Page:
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Here's a simple assertion — today's sustainability innovations may be easily attainable tomorrow. Which begs two questions: Where can green supply chain best practices take industry, and vice versa? And how will businesses sustain this momentum?

Every logistics metric needs a means for documenting progress and addressing areas for improvement. From freight auditing to Lean Six Sigma, continuous improvement requires a methodology that assesses change, raises standards, and creates new goals. Then the cycle begins anew.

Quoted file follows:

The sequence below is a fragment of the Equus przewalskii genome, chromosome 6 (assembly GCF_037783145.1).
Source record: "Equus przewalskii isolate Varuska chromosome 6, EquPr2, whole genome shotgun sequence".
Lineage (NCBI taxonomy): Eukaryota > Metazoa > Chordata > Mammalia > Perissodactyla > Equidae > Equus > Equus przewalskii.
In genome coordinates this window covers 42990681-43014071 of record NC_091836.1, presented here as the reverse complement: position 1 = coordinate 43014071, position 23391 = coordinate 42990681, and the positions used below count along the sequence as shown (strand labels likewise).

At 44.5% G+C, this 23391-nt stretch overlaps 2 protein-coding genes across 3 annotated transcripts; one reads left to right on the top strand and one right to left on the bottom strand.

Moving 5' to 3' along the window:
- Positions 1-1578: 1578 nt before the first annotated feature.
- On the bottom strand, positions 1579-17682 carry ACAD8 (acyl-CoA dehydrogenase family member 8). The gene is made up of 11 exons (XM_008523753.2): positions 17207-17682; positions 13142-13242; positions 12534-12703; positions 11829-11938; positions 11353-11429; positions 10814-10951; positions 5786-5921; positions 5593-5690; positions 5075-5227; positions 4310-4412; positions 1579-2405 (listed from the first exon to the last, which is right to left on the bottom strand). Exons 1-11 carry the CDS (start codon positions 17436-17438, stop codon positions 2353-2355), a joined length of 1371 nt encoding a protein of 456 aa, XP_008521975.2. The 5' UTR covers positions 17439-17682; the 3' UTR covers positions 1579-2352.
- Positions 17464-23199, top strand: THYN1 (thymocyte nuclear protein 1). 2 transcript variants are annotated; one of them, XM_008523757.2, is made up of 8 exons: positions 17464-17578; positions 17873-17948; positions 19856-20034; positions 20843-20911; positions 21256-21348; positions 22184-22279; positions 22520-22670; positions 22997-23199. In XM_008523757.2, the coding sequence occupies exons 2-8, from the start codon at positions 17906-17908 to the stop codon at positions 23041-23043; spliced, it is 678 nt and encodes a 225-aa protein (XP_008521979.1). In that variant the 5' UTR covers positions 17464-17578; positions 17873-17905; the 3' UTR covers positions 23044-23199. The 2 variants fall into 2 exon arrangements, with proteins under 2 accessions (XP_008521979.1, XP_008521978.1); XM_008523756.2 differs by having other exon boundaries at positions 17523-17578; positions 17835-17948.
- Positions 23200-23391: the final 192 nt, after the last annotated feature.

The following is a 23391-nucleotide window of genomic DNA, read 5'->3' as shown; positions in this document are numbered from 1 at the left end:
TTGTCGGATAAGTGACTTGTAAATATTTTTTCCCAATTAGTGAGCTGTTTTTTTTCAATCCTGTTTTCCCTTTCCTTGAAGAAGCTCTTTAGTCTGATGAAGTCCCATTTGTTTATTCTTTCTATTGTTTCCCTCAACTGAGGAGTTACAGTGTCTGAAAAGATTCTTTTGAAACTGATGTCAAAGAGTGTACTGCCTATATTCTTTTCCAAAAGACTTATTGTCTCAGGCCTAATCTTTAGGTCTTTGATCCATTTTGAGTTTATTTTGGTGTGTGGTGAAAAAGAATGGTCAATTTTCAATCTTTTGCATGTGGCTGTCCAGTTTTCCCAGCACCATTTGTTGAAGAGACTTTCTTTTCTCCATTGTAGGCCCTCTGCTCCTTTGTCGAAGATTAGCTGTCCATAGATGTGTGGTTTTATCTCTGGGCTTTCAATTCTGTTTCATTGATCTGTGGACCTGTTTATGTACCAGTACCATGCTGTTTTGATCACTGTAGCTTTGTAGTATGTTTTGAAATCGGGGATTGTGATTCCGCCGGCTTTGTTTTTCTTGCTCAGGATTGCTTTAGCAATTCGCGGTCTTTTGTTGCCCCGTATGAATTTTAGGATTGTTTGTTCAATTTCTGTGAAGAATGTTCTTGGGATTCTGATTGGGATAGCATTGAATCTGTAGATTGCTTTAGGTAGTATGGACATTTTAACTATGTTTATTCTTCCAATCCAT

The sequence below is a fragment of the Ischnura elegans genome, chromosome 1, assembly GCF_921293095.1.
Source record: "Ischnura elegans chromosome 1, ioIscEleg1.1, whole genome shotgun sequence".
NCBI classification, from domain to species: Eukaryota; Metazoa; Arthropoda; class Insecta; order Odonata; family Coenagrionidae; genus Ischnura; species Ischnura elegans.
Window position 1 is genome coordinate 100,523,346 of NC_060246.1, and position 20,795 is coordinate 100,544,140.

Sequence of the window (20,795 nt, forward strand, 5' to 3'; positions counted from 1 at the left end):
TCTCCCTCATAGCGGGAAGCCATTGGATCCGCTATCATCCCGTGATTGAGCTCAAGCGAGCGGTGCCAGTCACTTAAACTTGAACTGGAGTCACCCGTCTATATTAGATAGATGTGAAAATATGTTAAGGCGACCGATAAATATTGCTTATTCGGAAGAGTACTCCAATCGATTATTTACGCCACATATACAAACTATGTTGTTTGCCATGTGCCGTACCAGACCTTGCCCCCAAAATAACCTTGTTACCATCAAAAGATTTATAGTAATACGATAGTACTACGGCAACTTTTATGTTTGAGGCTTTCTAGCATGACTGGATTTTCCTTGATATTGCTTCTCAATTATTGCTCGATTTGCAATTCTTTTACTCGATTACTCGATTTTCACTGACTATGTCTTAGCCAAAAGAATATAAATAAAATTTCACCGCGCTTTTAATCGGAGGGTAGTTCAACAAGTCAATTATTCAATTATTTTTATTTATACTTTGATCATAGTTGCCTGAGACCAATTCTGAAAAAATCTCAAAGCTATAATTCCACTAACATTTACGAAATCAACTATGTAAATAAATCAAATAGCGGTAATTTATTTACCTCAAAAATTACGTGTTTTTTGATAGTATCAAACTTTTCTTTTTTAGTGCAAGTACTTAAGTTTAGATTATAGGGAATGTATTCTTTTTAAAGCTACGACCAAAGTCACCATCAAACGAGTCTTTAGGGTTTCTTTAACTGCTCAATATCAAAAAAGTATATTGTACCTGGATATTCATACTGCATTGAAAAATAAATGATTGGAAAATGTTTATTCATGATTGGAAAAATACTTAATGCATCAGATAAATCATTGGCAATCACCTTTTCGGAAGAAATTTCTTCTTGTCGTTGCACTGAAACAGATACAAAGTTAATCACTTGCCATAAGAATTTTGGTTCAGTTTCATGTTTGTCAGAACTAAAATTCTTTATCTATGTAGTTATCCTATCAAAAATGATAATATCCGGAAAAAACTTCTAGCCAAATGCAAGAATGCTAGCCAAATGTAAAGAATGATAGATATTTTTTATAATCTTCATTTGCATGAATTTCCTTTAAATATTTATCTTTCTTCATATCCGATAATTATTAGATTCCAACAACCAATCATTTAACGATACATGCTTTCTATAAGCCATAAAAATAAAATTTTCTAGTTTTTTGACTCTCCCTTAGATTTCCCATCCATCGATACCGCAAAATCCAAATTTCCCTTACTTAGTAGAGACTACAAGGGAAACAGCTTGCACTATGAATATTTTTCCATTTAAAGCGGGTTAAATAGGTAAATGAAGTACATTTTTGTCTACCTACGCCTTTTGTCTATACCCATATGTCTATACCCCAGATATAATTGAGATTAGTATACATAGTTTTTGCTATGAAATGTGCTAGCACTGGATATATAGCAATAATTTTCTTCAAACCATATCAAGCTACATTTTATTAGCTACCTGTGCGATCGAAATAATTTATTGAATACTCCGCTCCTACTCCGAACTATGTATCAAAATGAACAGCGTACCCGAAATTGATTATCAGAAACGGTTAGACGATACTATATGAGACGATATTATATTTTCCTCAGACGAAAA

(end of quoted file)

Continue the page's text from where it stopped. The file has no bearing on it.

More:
Supply chain sustainability is no different. Companies have to balance corporate requirements — what makes prudent business sense in terms of process improvement and return on investment — with changing market variables.

Measurability is especially important because progress rarely happens within a vacuum. Performance needs to be calculated and processes calibrated. Internal and external economics, government legislation, innovation, competition, and customer demand dictate corporate behavior to varying degrees.

To read the full, original article click on this link: Inbound Logistics: Feature Story

Author: Joseph O'Reilly